The M peak is the peak that represents the molecular ion with the biggest M/Z value

    3). How do fragments get formed?
    Not entirely sure, possibly something to do with the bombarding of the electrons.

    4). Which parts of a molecule absorb infra-red?
    The covalent bonds

    5). Why do most infra- red spectra of organic molecules have a strong, sharp peak at around 3000cm^-1?
    Most organic molecules have a C-H bond.

    6). On an infra-red spectrum, what is meant by the 'fingerprint region'
    It is the region which is specific to the compound. Can someone explain this bit to me a bit more. Do we ever use it and if we do how so?

    Thanks
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    (Original post by Super199)
    Right can someone help me out it is to do with analytical techniques.

    1). What is meant by the molecular ion

    The molecular ion is a molecule that has lost an electron in the mass spectrometer forming a positive ion with a radical.

    2). What is the M peak?

    The M peak is the peak that represents the molecular ion with the biggest M/Z value

    3). How do fragments get formed?
    Not entirely sure, possibly something to do with the bombarding of the electrons.

    4). Which parts of a molecule absorb infra-red?
    The covalent bonds

    5). Why do most infra- red spectra of organic molecules have a strong, sharp peak at around 3000cm^-1?
    Most organic molecules have a C-H bond.

    6). On an infra-red spectrum, what is meant by the 'fingerprint region'
    It is the region which is specific to the compound. Can someone explain this bit to me a bit more. Do we ever use it and if we do how so?

    Thanks
    Fragments are indeed formed by the bombarding of electrons which takes place during ionisation. If the electron hits the molecule with enough energy it can potentially break the bonds forming a fragment. The fingerprint region is the region of an ir spec which is due to the stretching of the various bonds. The fingerprint region is formed of a large number of small absorptions and as far as I'm aware all you need to know is that this pattern is unique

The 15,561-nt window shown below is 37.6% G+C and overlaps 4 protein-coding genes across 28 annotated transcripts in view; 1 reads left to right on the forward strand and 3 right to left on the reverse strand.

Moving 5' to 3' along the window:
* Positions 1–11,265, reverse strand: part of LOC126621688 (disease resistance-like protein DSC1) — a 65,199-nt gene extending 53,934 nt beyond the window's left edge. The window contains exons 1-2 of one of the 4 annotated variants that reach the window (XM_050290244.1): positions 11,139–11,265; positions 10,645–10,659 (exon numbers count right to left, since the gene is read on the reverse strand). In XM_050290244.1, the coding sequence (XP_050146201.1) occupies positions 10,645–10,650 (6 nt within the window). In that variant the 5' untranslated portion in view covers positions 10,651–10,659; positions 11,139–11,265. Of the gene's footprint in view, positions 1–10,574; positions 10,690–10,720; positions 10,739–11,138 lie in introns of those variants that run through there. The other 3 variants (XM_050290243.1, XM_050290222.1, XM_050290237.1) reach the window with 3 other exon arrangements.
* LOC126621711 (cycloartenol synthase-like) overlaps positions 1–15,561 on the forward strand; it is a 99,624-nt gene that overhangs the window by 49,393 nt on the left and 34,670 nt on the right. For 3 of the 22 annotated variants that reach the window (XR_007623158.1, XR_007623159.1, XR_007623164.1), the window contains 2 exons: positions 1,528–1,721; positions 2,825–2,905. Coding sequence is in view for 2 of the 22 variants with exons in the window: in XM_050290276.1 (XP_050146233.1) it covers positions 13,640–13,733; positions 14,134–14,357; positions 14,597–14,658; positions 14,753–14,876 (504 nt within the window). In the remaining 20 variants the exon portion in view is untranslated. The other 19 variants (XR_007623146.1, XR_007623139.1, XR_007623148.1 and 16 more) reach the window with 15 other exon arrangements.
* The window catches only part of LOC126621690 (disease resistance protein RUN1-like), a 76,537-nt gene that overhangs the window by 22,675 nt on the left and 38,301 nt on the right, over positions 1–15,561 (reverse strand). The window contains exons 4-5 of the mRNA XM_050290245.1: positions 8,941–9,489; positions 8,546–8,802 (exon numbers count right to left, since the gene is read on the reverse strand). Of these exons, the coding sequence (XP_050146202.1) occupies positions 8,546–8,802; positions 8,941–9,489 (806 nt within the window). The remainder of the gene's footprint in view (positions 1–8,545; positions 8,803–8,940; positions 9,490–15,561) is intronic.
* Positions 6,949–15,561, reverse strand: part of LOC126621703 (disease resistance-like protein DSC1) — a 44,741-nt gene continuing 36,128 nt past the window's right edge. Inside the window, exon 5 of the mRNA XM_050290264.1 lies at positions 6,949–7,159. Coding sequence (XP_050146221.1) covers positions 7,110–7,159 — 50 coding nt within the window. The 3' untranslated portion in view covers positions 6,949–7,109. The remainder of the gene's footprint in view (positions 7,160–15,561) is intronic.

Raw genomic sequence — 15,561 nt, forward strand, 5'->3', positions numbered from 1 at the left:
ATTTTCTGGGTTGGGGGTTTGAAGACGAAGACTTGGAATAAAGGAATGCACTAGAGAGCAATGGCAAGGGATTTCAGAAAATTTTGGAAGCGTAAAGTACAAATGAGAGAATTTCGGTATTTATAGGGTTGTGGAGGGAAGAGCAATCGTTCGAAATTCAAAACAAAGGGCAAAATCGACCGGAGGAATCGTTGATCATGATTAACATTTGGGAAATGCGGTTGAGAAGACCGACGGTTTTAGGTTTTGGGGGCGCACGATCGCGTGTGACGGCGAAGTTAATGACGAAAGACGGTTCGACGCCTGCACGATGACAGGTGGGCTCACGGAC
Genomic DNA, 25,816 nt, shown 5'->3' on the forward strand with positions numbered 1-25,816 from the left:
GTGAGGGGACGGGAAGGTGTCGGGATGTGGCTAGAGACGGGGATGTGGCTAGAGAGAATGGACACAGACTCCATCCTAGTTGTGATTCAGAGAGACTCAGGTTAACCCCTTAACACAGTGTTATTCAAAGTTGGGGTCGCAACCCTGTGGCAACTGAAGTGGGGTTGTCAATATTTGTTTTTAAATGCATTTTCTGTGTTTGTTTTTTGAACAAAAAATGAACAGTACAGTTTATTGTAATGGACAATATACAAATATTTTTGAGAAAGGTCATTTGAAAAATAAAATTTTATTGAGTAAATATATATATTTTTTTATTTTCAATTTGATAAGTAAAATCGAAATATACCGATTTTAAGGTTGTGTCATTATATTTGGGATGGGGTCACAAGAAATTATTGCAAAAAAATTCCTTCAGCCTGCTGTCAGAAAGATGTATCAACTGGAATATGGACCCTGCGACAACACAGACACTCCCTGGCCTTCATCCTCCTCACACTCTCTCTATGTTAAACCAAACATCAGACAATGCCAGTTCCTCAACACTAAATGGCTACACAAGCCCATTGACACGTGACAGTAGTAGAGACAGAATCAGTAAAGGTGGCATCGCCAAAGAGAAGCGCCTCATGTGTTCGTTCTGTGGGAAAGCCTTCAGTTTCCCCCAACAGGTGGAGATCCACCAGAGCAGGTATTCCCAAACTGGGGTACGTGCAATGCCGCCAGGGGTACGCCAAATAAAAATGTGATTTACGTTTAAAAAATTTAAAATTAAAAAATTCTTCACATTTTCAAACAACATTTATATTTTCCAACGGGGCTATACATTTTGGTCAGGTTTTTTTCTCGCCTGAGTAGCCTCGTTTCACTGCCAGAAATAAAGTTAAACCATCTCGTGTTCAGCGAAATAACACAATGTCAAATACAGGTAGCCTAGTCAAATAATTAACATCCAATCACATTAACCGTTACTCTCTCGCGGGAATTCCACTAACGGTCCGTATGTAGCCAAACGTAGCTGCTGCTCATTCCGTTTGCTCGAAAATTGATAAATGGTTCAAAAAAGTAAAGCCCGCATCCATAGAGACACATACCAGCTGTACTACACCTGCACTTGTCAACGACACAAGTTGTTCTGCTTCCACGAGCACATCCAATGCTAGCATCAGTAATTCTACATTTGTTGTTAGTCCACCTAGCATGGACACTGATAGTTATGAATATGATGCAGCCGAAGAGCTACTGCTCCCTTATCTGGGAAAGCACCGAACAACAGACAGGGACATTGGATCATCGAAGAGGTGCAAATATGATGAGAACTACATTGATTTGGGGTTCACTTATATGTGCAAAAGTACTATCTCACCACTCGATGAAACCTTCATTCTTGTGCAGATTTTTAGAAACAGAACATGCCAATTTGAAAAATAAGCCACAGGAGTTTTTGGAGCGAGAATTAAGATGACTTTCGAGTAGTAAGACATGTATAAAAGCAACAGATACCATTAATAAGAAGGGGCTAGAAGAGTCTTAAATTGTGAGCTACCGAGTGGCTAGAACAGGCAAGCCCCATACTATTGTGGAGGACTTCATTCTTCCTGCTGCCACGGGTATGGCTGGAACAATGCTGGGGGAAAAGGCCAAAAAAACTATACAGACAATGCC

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    (Original post by samb1234)
    Fragments are indeed formed by the bombarding of electrons which takes place during ionisation. If the electron hits the molecule with enough energy it can potentially break the bonds forming a fragment. The fingerprint region is the region of an ir spec which is due to the stretching of the various bonds. The fingerprint region is formed of a large number of small absorptions and as far as I'm aware all you need to know is that this pattern is unique

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    Got it! Thanks
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    I have been given a question to complete at home in preparation of an exam and I am struggling with some parts.

    A student investigated the reaction between calcium carbonate CaCO3 and nitric acid, HNO3 using the following apparatus.(Reaction mixture in a conical flask going to a gas syringe) They used a balance to measure out 2.00g of calcium carbonate lumps which was placed in the conical flask. They also added 50.0cm^3 of 0.250 moldm^-3 nitric acid to the conical flask before replacing the bung and using the gas syringe to measure the volume of gas produced.

    1)Write an equation for the reaction between calcium carbonate and nitric acid.